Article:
Internet advertising revenues reached almost US$2.3bn for the first quarter of this year – the highest three-monthly total since records began eight years ago.
The estimates represent a 38.9pc increase on the same quarter one year ago, according to information compiled on behalf of the Internet Advertising Bureau (IAB) by PricewaterhouseCoopers (PWC). For the first time ever, the Q1 revenues also beat ad spending in the fourth quarter 2003, which is generally considered the most strongest period in the year for ad sales in all media.
The first-quarter online ad revenue figure was estimated by surveying and aggregating 2004 first-quarter data from the top 15 online ad sellers. The results were then extrapolated to calculate the total estimated industry revenue figure. Actual first quarter results will be reported along with actual second quarter revenues in July.
Conducted by the New Media Group of PricewaterhouseCoopers, the “Advertising Revenue Report” was started by the IAB in 1996. It represents data from all companies that report meaningful online advertising revenues. It is claimed that the results are the most accurate measurement of interactive advertising revenues because the data is compiled directly from information supplied by companies selling advertising on the internet. The survey includes data concerning online advertising revenues from Web sites, commercial online services, free e-mail providers, and all other companies selling online advertising.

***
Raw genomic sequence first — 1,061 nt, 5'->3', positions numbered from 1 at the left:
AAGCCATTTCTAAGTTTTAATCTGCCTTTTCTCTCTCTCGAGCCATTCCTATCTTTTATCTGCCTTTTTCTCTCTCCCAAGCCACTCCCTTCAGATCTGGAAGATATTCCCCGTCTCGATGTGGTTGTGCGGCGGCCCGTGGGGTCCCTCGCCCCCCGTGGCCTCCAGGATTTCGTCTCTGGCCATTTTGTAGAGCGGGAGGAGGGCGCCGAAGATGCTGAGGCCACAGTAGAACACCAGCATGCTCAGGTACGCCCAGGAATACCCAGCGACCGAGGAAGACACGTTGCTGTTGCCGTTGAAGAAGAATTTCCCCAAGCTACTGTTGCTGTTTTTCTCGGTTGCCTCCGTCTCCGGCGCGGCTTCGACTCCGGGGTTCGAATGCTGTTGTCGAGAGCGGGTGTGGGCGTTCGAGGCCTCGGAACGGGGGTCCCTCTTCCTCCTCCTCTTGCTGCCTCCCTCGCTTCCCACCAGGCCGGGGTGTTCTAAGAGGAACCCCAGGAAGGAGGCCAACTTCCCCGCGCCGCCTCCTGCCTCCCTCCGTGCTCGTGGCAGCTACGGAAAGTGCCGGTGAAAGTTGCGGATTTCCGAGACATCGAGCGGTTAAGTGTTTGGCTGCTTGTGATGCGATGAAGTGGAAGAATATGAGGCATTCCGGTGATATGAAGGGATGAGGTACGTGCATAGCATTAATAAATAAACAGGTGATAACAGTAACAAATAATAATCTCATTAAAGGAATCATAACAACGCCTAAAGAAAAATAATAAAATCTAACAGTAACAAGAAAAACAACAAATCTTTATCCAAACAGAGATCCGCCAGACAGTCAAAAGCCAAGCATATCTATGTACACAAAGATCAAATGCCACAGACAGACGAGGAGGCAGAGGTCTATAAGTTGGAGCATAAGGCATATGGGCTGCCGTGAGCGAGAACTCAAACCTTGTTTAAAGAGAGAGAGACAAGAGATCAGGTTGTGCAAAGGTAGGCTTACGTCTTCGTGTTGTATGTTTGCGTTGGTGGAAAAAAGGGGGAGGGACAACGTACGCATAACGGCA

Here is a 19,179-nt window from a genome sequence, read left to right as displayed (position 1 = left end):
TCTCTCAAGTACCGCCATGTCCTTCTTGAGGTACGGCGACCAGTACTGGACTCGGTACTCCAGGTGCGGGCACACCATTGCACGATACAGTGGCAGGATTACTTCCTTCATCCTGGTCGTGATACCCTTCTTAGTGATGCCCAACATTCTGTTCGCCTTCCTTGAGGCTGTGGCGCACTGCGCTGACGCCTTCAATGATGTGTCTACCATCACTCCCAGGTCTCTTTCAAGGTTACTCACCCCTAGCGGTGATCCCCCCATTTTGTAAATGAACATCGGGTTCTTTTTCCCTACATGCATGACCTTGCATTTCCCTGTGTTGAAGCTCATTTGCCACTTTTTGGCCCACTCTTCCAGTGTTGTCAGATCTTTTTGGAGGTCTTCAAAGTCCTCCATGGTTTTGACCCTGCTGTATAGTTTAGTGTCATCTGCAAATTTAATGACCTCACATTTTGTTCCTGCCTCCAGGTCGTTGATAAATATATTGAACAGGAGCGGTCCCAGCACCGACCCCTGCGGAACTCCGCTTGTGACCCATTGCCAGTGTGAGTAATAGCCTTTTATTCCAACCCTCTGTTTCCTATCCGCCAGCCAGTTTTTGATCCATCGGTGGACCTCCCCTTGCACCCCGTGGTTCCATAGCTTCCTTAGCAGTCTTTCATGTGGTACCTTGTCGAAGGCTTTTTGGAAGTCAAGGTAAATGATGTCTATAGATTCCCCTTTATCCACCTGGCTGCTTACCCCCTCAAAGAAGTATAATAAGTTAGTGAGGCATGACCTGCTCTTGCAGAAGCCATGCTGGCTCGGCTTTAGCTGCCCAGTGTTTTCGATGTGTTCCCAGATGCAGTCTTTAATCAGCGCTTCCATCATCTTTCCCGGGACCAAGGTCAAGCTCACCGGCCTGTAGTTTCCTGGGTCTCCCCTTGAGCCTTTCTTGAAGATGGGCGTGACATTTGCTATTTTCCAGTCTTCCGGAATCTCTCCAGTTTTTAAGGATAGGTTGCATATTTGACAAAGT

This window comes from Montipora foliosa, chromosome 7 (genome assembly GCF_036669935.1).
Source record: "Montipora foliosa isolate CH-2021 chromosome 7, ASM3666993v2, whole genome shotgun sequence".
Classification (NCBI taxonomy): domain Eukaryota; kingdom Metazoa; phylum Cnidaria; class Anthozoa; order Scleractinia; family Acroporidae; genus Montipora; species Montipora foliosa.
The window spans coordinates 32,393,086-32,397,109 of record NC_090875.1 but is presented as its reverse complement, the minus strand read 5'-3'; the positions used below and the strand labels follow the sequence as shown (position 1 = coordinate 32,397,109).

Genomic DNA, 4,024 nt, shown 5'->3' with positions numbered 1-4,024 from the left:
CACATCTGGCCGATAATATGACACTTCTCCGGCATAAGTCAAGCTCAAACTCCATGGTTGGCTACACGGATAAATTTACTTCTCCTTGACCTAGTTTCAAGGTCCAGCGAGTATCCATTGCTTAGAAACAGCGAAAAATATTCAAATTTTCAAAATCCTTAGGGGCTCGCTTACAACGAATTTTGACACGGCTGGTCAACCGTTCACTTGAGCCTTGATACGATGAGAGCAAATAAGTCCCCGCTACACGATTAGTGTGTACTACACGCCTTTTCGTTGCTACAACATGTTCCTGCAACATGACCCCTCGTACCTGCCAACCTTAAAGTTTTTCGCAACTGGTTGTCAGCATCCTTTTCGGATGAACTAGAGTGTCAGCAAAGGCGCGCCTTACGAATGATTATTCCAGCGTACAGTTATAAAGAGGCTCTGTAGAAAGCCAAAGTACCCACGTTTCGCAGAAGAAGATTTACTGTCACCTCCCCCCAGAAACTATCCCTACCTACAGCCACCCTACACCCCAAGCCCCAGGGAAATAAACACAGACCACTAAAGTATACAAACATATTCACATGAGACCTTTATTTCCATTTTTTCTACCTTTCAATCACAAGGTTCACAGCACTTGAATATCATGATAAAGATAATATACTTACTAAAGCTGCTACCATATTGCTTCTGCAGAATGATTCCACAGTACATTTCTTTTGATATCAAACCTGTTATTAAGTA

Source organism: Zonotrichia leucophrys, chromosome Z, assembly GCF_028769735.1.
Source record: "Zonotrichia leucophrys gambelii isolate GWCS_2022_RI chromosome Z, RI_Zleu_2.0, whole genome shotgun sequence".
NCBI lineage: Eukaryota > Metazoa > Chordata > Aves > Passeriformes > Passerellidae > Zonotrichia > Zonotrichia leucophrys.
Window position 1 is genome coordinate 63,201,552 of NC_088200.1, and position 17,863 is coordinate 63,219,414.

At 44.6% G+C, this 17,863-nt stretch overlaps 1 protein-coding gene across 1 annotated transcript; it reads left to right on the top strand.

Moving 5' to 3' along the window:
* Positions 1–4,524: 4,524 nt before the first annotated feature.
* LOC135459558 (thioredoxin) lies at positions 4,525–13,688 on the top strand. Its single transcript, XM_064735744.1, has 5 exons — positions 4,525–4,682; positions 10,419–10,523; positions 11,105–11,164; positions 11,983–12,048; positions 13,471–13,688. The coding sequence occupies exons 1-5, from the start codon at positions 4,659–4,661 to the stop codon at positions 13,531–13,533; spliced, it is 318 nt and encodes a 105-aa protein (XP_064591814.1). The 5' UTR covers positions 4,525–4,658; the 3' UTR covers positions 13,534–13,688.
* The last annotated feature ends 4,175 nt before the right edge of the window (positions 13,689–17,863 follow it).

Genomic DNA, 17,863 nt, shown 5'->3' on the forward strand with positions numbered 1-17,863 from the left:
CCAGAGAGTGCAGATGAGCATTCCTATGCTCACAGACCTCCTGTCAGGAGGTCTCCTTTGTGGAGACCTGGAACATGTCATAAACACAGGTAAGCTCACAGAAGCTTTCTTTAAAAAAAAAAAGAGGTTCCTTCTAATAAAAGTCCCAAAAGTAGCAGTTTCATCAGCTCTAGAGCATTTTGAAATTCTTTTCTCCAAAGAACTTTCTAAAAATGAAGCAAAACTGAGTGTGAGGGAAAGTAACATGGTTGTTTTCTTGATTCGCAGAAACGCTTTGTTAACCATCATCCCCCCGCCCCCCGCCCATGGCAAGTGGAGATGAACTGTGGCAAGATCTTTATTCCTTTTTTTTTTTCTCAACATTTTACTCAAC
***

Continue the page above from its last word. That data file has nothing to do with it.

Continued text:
Commenting on the results, Tom Hyland, partner and chairman of PWC’s New Media Group, said: “All through 2003 we published positive revenue results for internet advertising and the trend continued through the first quarter of 2004. The business fundamentals remain solid, the technology infrastructure is advancing at a rapid pace and marketers are continuing to use the Internet for all types of marketing and promotion.”
Greg Stuart, president and CEO of the Internet Advertising Bureau, added: “Clearly, we’re thrilled with the numbers. However, they are just one side of an enormously compelling story. The last two years have offered marketers the opportunity to collect research and data that proves, beyond a shadow of a doubt, internet advertising accomplishes key marketing goals as well, if not better, than any other ad medium. The proof is in the results.”
Optimism in the sector appears to be reflected elsewhere. In the US, eMarketer has forecast that online ad sales will reach US$8.4bn for 2004, a rise of more than 15pc from last year, and higher than the 2000 peak of $8.1bn.
By Gordon Smith